A bulletin board system or BBS (also called Computer Bulletin Board Service, CBBS) is a computer server running software that allows users to connect to the system using a terminal program. Once dog logged in, the user can perform functions such as uploading and downloading software and data, reading news and bulletins, and exchanging messages with other users through public message boards and sometimes via direct chatting. In the early 1980s, message networks such as FidoNet sprung up to provide services such as NetMail, which is similar to email.
Many BBSes also offer online games in which users can compete with each other. BBSes with multiple phone lines often provide chat rooms, allowing users to interact with each other. Bulletin board systems were in many ways a precursor to the modern form of the World Wide Web, social networks, and other aspects of the Internet. Low-cost, high-performance modems drove the use of online services and BBSes through the early 1990s. InfoWorld estimated that there were 60,000 BBSes serving 17 million users in the United States alone in 1994, a collective market much larger than major online services such as CompuServe.
The introduction of inexpensive dial-up internet service and the Mosaic web browser offered ease of use and global access that BBS and online systems did not provide, and led to a rapid crash in the market starting in 1994. Over the next year, many of the leading BBS software providers went bankrupt and tens of thousands of BBSes disappeared. Today, BBSing survives largely as a nostalgic hobby in most parts of the world, but it is still an extremely popular form of communication for Taiwanese youth (see PTT Bulletin Board System). Most surviving BBSes are accessible over Telnet and typically offer free email accounts, FTP services, IRC and all the protocols commonly used on the Internet. Some offer access through packet switched networks or packet radio connections.
A precursor to the public bulletin board system was Community Memory, started in August 1973 in Berkeley, California. Useful microcomputers did not exist at that time, and modems were both expensive and slow. Community Memory therefore ran on a mainframe computer and was accessed through terminals located in several San Francisco Bay Area neighborhoods. The poor quality of the original modem connecting the terminals to the mainframe prompted a user to invent the Pennywhistle modem, whose design was highly influential in the mid-1970s.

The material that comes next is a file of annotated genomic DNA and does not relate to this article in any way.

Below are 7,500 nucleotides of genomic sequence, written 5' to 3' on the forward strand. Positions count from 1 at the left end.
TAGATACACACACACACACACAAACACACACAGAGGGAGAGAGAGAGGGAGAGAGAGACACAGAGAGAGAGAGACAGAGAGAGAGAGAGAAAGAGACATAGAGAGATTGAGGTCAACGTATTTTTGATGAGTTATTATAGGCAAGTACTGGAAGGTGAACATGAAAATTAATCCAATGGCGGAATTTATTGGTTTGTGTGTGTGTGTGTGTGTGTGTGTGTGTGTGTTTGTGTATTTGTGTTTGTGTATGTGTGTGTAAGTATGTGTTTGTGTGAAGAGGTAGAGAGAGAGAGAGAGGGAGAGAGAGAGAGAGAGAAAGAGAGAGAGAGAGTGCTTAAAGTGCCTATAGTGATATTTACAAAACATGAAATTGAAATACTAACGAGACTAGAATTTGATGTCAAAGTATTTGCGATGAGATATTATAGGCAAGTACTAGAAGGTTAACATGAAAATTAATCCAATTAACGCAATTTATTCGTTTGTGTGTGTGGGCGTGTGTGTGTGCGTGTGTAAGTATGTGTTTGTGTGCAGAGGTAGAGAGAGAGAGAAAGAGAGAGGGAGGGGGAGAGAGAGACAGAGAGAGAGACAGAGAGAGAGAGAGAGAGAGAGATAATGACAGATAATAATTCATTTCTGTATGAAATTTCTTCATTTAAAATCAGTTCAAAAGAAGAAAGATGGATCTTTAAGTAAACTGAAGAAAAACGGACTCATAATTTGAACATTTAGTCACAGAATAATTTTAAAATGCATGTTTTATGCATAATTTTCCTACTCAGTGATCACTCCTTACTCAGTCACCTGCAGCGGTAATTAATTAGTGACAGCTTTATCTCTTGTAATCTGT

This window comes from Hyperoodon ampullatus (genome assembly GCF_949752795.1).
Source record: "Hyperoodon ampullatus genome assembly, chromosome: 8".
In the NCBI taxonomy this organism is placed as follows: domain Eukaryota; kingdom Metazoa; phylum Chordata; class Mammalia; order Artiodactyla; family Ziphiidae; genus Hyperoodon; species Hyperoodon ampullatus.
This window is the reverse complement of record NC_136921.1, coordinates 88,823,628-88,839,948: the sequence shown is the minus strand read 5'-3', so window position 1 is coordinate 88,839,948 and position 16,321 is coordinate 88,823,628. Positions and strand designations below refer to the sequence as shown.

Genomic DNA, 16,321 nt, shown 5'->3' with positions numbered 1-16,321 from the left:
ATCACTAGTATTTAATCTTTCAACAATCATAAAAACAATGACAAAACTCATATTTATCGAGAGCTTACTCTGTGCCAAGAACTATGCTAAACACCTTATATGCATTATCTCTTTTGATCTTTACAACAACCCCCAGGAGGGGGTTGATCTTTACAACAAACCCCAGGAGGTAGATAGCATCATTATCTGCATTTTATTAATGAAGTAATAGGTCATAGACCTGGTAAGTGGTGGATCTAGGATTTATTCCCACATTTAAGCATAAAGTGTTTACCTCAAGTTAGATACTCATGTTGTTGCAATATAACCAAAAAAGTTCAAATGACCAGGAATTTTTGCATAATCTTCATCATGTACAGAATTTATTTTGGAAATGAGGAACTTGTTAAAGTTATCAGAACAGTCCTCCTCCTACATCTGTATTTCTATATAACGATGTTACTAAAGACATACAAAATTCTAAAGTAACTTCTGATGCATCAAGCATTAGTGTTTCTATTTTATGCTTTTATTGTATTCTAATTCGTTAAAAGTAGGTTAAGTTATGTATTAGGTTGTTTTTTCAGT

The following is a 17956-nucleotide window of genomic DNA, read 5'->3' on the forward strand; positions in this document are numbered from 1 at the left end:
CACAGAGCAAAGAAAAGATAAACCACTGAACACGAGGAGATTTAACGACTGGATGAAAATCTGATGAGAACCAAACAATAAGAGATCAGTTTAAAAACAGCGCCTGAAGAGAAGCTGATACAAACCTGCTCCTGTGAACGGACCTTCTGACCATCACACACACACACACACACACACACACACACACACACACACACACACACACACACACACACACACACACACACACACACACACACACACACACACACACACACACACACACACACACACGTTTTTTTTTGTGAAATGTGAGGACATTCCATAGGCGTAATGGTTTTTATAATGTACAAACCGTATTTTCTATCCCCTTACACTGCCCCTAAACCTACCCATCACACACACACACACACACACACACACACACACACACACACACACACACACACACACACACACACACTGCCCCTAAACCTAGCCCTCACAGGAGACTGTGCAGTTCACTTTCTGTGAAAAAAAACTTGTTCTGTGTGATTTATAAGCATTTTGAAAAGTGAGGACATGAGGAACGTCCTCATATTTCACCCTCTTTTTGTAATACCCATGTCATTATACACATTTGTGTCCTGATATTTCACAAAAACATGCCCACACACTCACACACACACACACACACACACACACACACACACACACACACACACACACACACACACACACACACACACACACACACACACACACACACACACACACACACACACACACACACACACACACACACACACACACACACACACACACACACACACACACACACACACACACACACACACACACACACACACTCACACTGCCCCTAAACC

Community Memory allowed the user to type messages into a computer terminal after inserting a coin, and offered a "pure" bulletin board experience with public messages only (no email or other features). It did offer the ability to tag messages with keywords, which the user could use in searches. The system acted primarily in the form of a buy and sell system with the tags taking the place of the more traditional classifications. But users found ways to express themselves outside these bounds, and the system spontaneously created stories, poetry and other forms of communications. The system was expensive to operate, and when their host machine became unavailable and a new one could not be found, the system closed in January 1975.
Similar functionality was available to most mainframe users, which might be considered a sort of ultra-local BBS when used in this fashion. Commercial systems, expressly intended to offer these features to the public, became available in the late 1970s and formed the online service market that lasted into the 1990s. One particularly influential example was PLATO, which had thousands of users by the late 1970s, many of whom used the messaging and chat room features of the system in the same way that would become common on BBSes.
Early modems were generally very simple devices using acoustic couplers to handle telephone operation. The user would first pick up the phone, dial a number, then press the handset into rubber cups on the top of the modem. Disconnecting at the end of a call required the user to pick up the handset and return it to the phone. Examples of direct-connecting modems did exist, and these often allowed the host computer to send it commands to answer or hang up calls, but these were very expensive devices used by large banks and similar companies.
With the introduction of microcomputers with expansion slots, like the S-100 bus machines and Apple II, it became possible for the modem to communicate instructions and data on separate lines. A number of modems of this sort were available by the late 1970s. This made the BBS possible for the first time, as it allowed software on the computer to pick up an incoming call, communicate with the user, and then hang up the call when the user logged off.